Published Friday, Sept. 25, 2020 | 1:14 p.m.
Updated Friday, Sept. 25, 2020 | 5:42 p.m.
As head of the Henderson Police Department, LaTesha Watson was undermined by city officials, union leaders and the officers below her.
She was the victim of racism, sexism and defamed to the point that nearly 30 potential employers passed on her after she was fired by the city, Watson alleges in a federal lawsuit filed on Tuesday.
The 30-page, 11-count complaint names Henderson and some of its high-ranking officials as defendants. It seeks unspecified monetary damages.
Watson was fired weeks after she was placed on administrative leave in March 2019. At the time, Watson told the Las Vegas Sun that she was given the option to walk out quietly with severance pay and extended health care coverage, but first had to sign non-disparagement and confidentiality clauses.
While Watson, an outsider hired from a Texas police department, was brought in as an “agent of change,” she had gotten pushback from officials when her administrative staff had tried to discipline officers.
The lawsuit aims to sustain those allegations in further detail:
•Unidentified uniformed officers, on several occasions, followed her teenage daughter home from school.
•A veteran union leader sought documentation from a minor parking-lot crash her daughter had been in even though the teenager hadn’t broken the law.
•Union leadership fed information to media outlets to obtain the same documents and images from the teenager’s interactions with officers the day of the crash.
•A union president allegedly said, “I want this Black b---h out of here and we need to find complaints against her.”
•Officers posted “disparaging” comments about Watson on a racist website.
•In a meeting with Watson and her supervisors, union leaders complained that she wore business attire and her hair “down and curled.”
The alleged incidents continued without being investigated by the city.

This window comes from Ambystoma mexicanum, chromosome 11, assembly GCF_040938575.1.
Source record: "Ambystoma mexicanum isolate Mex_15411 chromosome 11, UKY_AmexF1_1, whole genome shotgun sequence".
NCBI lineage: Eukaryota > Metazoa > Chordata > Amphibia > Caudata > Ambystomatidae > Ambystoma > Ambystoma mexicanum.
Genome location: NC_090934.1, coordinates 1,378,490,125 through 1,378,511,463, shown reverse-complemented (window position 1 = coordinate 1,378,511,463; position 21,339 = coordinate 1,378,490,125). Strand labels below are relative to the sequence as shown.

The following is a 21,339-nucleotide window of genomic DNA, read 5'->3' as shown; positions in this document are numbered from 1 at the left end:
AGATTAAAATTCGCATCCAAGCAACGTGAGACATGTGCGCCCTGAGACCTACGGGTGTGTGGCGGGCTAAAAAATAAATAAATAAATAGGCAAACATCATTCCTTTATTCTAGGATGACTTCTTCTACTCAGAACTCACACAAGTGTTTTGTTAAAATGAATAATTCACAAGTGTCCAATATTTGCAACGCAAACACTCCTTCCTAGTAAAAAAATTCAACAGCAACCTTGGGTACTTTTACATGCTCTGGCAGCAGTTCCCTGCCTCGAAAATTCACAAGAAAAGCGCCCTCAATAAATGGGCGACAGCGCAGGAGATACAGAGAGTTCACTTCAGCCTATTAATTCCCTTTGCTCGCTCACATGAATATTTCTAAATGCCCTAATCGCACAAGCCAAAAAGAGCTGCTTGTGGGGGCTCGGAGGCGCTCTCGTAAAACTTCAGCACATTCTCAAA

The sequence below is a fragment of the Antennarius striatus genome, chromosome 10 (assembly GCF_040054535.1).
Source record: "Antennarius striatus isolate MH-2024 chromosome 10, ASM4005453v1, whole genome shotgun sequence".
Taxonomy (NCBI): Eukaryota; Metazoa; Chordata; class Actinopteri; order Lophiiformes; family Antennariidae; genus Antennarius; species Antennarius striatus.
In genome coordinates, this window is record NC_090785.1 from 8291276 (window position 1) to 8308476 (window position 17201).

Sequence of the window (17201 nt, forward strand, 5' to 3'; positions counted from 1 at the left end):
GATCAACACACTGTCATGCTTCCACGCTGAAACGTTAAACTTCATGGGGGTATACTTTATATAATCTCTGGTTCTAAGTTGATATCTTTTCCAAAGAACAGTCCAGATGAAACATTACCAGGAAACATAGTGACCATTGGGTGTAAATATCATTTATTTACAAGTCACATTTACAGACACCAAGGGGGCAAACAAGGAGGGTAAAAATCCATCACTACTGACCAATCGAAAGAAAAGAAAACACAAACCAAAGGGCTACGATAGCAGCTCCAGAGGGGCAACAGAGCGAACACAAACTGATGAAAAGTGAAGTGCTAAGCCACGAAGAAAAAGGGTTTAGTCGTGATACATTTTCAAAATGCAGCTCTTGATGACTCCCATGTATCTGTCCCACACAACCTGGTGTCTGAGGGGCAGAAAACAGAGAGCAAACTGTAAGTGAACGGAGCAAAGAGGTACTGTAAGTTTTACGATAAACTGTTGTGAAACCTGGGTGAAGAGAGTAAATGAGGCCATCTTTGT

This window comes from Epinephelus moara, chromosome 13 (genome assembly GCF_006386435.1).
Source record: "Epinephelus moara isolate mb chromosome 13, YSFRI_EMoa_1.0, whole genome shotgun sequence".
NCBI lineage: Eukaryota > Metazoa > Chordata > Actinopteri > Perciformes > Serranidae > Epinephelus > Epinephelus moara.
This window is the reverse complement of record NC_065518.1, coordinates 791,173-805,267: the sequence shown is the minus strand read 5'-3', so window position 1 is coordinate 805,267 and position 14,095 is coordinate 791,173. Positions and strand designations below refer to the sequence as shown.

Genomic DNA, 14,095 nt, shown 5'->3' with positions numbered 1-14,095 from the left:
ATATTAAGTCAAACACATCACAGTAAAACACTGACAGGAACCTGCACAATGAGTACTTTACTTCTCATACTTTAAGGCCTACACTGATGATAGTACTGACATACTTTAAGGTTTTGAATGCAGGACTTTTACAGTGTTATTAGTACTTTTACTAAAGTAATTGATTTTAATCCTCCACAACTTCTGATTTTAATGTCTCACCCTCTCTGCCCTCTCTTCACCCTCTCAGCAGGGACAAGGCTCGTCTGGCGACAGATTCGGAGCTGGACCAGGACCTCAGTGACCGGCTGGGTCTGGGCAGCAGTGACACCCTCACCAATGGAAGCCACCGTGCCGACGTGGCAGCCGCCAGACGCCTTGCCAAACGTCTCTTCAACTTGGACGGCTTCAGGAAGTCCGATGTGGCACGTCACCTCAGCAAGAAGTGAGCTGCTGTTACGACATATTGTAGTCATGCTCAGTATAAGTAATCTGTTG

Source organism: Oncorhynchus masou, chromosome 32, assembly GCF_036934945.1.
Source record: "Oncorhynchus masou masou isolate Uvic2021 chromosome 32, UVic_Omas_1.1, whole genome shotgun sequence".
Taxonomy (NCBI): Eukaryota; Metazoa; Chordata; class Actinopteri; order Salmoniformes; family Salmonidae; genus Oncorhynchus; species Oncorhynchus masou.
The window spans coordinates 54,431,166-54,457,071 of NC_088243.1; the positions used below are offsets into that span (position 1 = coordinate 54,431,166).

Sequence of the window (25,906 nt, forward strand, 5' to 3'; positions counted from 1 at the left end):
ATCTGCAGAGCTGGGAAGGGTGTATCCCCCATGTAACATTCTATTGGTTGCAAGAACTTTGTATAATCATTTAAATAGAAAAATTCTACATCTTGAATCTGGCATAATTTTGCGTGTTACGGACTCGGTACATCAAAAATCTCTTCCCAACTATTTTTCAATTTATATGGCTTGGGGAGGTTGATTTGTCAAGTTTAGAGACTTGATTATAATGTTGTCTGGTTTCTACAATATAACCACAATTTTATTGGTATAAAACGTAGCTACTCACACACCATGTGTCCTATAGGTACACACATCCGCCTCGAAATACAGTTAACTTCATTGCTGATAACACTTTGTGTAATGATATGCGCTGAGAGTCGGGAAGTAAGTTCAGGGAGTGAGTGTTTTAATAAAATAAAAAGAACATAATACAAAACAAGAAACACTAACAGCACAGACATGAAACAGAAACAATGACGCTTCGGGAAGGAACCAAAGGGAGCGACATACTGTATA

When she reported the comments on the racist website to Mayor Debra March, who is also named in the lawsuit, Watson alleges, she told her to “stay strong,” and that “everything will be OK.”
In an email statement, a Henderson spokeswoman wrote that Watson brought “unsubstantiated” allegations of racism and discrimination only after she was fired April 2019 “for disciplinary reasons.”
The city, the statement said, has extensive documentation that shows she wasn’t qualified to lead the police department.
“Ms. Watson made poor and ineffective leadership decisions and created distrust and division within the organization,” the statement said. “The City’s expectations for team members in a leadership role are to demonstrate professionalism and to work by the City’s fundamental values of integrity, collaboration and excellence.”
Watson’s lawyers could not immediately be reached for further comment Friday.
An independent law firm the city hired investigated several complaints made against Watson in 2018. The first 10 complaints probed fell short of policy violations. The investigator noted that “it is more probable than not that there is a serious morale issue amongst supervisory personnel at (the department).”
After she was fired, the city released three additional reports of investigations by the same law firm, Littler Mendelson, which recommended firing Watson for allegedly disobeying her supervisor, Deputy City Manager Bristol Ellington.
Watson’s lawsuit said that although it was supposed to be an independent investigation, the law firm has connections to city officials, and noted that a police union representative was present during what were supposed to be private interviews.
“I believe that Chief Watson has engaged in inappropriate and ineffective leadership of (Henderson Police) that is unlikely to be cured and creates vulnerability to the city,” the author of one of the reports wrote. “It is unlikely that coaching” or changes could prevent “the issues from reoccurring.”
Watson applied to a couple of dozen police departments after being fired, but couldn't gain employment despite being qualified, the lawsuit alleges. One of the recruiters told her that her stint in Henderson was keeping other agencies from hiring her, according to the lawsuit.
Watson was finally hired in May as the director of the Office of Public Safety and Accountability in Sacramento, Calif.